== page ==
Peking’s pedagogic approach is training captains to navigate choppy global waters, explains Enge Wang
We live in a period of unprecedented opportunity and daunting challenges. On the one hand, the rapid advancement of science and technology is improving people’s lives thanks to better healthcare, living conditions and communications. On the other hand, humanity still shivers in the shadow of war and atrocity: the threat of nuclear and other weapons of mass destruction, disastrous environmental deterioration and clashes of nation and civilisation remain clear and present dangers. We are still not free from hatred, greed, selfishness, tribalism and territorialism.
In the midst of this drama, China, a country with a quarter of the world’s population, has re-emerged as a swiftly growing world power in economic strength and political influence. Undoubtedly, whether it can further its progress to become a more modern and open society and a responsible member of the global village is of paramount importance to the world.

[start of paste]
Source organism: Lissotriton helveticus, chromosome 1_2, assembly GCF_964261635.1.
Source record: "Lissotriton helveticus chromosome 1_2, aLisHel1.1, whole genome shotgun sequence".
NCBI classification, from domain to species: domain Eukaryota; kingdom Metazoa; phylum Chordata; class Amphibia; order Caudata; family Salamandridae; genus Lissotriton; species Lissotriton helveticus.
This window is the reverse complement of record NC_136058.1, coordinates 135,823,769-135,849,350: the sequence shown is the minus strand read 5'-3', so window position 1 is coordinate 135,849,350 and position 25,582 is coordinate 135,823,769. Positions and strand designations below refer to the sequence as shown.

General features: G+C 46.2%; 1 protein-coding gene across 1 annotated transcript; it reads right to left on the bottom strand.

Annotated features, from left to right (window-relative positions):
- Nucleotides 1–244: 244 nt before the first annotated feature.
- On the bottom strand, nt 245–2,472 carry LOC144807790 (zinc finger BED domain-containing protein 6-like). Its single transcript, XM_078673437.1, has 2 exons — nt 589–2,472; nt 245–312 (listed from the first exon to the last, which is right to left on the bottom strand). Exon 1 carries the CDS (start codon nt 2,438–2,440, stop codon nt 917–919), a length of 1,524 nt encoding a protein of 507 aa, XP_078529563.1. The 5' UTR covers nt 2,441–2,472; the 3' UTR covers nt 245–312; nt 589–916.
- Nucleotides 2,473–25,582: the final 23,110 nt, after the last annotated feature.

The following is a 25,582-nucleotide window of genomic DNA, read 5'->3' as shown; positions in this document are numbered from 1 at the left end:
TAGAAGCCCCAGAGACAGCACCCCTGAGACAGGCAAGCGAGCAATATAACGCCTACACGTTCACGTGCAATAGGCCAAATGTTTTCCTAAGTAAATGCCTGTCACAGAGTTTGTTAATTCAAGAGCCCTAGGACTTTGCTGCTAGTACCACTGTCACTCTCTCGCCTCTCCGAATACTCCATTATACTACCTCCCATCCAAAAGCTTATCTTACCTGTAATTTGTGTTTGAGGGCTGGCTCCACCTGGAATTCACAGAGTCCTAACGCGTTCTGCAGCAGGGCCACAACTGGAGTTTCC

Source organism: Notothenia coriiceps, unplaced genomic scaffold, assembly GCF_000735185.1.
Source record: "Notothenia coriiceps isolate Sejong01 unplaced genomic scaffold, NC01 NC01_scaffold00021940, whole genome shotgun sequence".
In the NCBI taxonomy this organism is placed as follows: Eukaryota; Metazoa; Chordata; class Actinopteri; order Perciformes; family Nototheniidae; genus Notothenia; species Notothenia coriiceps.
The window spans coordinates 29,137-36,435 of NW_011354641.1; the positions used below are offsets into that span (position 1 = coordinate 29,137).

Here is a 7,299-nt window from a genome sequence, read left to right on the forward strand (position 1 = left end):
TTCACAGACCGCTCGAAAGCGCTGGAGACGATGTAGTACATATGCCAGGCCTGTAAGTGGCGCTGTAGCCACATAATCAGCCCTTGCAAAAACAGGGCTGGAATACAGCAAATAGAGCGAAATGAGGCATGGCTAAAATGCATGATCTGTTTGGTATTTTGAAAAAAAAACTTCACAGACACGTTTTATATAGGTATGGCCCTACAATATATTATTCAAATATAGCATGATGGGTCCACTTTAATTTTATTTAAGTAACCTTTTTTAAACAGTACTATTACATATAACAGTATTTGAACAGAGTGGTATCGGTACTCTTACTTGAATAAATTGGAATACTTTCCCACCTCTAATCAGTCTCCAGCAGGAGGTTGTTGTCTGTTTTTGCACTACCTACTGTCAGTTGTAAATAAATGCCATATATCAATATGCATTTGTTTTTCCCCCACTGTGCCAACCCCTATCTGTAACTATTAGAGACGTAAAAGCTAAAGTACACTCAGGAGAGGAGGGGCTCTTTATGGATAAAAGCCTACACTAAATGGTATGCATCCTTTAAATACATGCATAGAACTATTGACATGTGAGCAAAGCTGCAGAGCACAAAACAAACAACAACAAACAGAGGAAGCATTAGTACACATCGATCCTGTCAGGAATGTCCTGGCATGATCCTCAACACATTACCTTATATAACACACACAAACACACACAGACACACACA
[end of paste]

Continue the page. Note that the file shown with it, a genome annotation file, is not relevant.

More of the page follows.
More urgently than ever, the world yearns for leaders who possess a deep understanding of the humanities, culture and science, who have far-sighted vision, who are equipped with the capability for rational, critical and creative thinking, and who possess the characteristics of perseverance and determination. Peking University, the oldest and most influential institution of higher learning in China, bears an unyielding responsibility to cultivate such leaders.
Peking has had an unparalleled impact on China’s social development. It was established as the pre-eminent national institution for higher learning in the late Qing Dynasty and was transformed into a research university in the early 1900s.